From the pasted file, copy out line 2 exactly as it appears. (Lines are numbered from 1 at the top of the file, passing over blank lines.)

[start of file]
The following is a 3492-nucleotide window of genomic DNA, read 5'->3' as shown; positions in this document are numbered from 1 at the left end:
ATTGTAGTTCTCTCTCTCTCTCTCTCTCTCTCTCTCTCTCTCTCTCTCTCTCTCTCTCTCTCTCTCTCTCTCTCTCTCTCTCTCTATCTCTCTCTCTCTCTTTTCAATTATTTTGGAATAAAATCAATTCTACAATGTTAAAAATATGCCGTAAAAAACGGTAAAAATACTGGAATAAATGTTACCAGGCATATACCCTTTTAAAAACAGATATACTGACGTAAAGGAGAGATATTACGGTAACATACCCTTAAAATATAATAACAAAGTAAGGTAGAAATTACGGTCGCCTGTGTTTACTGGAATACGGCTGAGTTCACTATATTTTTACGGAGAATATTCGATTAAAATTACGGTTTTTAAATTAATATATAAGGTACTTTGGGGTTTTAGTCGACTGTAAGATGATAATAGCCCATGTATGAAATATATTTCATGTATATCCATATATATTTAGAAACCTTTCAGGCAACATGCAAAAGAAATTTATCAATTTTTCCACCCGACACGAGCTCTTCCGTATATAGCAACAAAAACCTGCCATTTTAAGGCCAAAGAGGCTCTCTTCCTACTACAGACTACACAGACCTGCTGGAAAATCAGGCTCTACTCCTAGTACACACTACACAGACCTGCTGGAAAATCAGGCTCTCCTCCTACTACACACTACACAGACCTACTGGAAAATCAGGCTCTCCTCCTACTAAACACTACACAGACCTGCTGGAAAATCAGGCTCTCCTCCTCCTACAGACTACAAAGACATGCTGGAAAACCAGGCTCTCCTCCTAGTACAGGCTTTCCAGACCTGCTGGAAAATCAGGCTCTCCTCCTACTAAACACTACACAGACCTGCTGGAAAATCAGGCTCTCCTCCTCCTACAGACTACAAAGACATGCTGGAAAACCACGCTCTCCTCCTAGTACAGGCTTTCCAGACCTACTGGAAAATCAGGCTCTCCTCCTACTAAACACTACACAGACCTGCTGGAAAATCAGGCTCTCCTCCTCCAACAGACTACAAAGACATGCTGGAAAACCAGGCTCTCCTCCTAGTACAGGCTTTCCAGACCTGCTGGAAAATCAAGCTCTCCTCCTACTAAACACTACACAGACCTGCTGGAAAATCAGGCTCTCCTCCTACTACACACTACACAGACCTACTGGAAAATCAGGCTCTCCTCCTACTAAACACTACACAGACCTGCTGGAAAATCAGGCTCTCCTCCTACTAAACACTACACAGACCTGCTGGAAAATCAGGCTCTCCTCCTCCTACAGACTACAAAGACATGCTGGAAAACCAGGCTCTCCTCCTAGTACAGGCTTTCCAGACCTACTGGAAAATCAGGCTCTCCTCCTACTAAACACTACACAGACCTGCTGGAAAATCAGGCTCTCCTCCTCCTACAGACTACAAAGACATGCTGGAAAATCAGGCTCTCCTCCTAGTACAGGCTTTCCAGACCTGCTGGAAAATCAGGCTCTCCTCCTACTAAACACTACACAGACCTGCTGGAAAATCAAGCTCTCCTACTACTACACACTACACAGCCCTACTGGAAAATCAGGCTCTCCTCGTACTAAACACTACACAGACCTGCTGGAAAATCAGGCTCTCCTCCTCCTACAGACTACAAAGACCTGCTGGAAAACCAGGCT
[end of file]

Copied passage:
ATTGTAGTTCTCTCTCTCTCTCTCTCTCTCTCTCTCTCTCTCTCTCTCTCTCTCTCTCTCTCTCTCTCTCTCTCTCTCTCTCTCTATCTCTCTCTCTCTCTTTTCAATTATTTTGGAATAAAATCAATTCTACAATGTTAAAAATATGCCGTAAAAAACGGTAAAAATACTGGAATAAATGTTACCAGGCATATACCCTTTTAAAAACAGATATACTGACGTAAAGGAGAGATATTACGGTAACATACCCTTAAAATATAATAACAAAGTAAGGTAGAAATTACGGTCGCCTGTGTTTACTGGAATACGGCTGAGTTCACTATATTTTTACGGAGAATATTCGATTAAAATTACGGTTTTTAAATTAATATATAAGGTACTTTGGGGTTTTAGTCGACTGTAAGATGATAATAGCCCATGTATGAAATATATTTCATGTATATCCATATATATTTAGAAACCTTTCAGGCAACATGCAAAAGAAATTTATCAATTTTTCCACCCGACACGAGCTCTTCCGTATATAGCAACAAAAACCTGCCATTTTAAGGCCAAAGAGGCTCTCTTCCTACTACAGACTACACAGACCTGCTGGAAAATCAGGCTCTACTCCTAGTACACACTACACAGACCTGCTGGAAAATCAGGCTCTCCTCCTACTACACACTACACAGACCTACTGGAAAATCAGGCTCTCCTCCTACTAAACACTACACAGACCTGCTGGAAAATCAGGCTCTCCTCCTCCTACAGACTACAAAGACATGCTGGAAAACCAGGCTCTCCTCCTAGTACAGGCTTTCCAGACCTGCTGGAAAATCAGGCTCTCCTCCTACTAAACACTACACAGACCTGCTGGAAAATCAGGCTCTCCTCCTCCTACAGACTACAAAGACATGCTGGAAAACCACGCTCTCCTCCTAGTACAGGCTTTCCAGACCTACTGGAAAATCAGGCTCTCCTCCTACTAAACACTACACAGACCTGCTGGAAAATCAGGCTCTCCTCCTCCAACAGACTACAAAGACATGCTGGAAAACCAGGCTCTCCTCCTAGTACAGGCTTTCCAGACCTGCTGGAAAATCAAGCTCTCCTCCTACTAAACACTACACAGACCTGCTGGAAAATCAGGCTCTCCTCCTACTACACACTACACAGACCTACTGGAAAATCAGGCTCTCCTCCTACTAAACACTACACAGACCTGCTGGAAAATCAGGCTCTCCTCCTACTAAACACTACACAGACCTGCTGGAAAATCAGGCTCTCCTCCTCCTACAGACTACAAAGACATGCTGGAAAACCAGGCTCTCCTCCTAGTACAGGCTTTCCAGACCTACTGGAAAATCAGGCTCTCCTCCTACTAAACACTACACAGACCTGCTGGAAAATCAGGCTCTCCTCCTCCTACAGACTACAAAGACATGCTGGAAAATCAGGCTCTCCTCCTAGTACAGGCTTTCCAGACCTGCTGGAAAATCAGGCTCTCCTCCTACTAAACACTACACAGACCTGCTGGAAAATCAAGCTCTCCTACTACTACACACTACACAGCCCTACTGGAAAATCAGGCTCTCCTCGTACTAAACACTACACAGACCTGCTGGAAAATCAGGCTCTCCTCCTCCTACAGACTACAAAGACCTGCTGGAAAACCAGGCT